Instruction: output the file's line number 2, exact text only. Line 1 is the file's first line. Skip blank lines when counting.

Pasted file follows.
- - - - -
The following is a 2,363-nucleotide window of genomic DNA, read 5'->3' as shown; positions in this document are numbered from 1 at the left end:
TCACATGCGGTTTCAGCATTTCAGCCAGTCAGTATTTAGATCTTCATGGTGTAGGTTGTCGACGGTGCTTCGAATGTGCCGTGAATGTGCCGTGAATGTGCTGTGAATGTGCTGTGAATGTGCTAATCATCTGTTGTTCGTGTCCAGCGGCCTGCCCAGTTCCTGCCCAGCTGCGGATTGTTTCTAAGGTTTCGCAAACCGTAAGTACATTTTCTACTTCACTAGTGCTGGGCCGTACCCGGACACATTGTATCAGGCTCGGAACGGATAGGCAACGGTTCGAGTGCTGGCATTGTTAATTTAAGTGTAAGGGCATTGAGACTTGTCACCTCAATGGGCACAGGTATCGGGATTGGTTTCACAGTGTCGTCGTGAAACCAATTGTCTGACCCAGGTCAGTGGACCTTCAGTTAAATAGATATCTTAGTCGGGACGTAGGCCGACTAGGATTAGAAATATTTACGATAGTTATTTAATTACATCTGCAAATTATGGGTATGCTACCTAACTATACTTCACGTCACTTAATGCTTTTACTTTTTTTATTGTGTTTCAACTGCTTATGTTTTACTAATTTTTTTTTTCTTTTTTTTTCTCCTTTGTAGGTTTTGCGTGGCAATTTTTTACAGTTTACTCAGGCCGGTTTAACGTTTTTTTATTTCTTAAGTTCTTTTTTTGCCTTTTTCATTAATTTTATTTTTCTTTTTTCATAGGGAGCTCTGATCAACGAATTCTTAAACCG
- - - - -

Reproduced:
TCACATGCGGTTTCAGCATTTCAGCCAGTCAGTATTTAGATCTTCATGGTGTAGGTTGTCGACGGTGCTTCGAATGTGCCGTGAATGTGCCGTGAATGTGCTGTGAATGTGCTGTGAATGTGCTAATCATCTGTTGTTCGTGTCCAGCGGCCTGCCCAGTTCCTGCCCAGCTGCGGATTGTTTCTAAGGTTTCGCAAACCGTAAGTACATTTTCTACTTCACTAGTGCTGGGCCGTACCCGGACACATTGTATCAGGCTCGGAACGGATAGGCAACGGTTCGAGTGCTGGCATTGTTAATTTAAGTGTAAGGGCATTGAGACTTGTCACCTCAATGGGCACAGGTATCGGGATTGGTTTCACAGTGTCGTCGTGAAACCAATTGTCTGACCCAGGTCAGTGGACCTTCAGTTAAATAGATATCTTAGTCGGGACGTAGGCCGACTAGGATTAGAAATATTTACGATAGTTATTTAATTACATCTGCAAATTATGGGTATGCTACCTAACTATACTTCACGTCACTTAATGCTTTTACTTTTTTTATTGTGTTTCAACTGCTTATGTTTTACTAATTTTTTTTTTCTTTTTTTTTCTCCTTTGTAGGTTTTGCGTGGCAATTTTTTACAGTTTACTCAGGCCGGTTTAACGTTTTTTTATTTCTTAAGTTCTTTTTTTGCCTTTTTCATTAATTTTATTTTTCTTTTTTCATAGGGAGCTCTGATCAACGAATTCTTAAACCG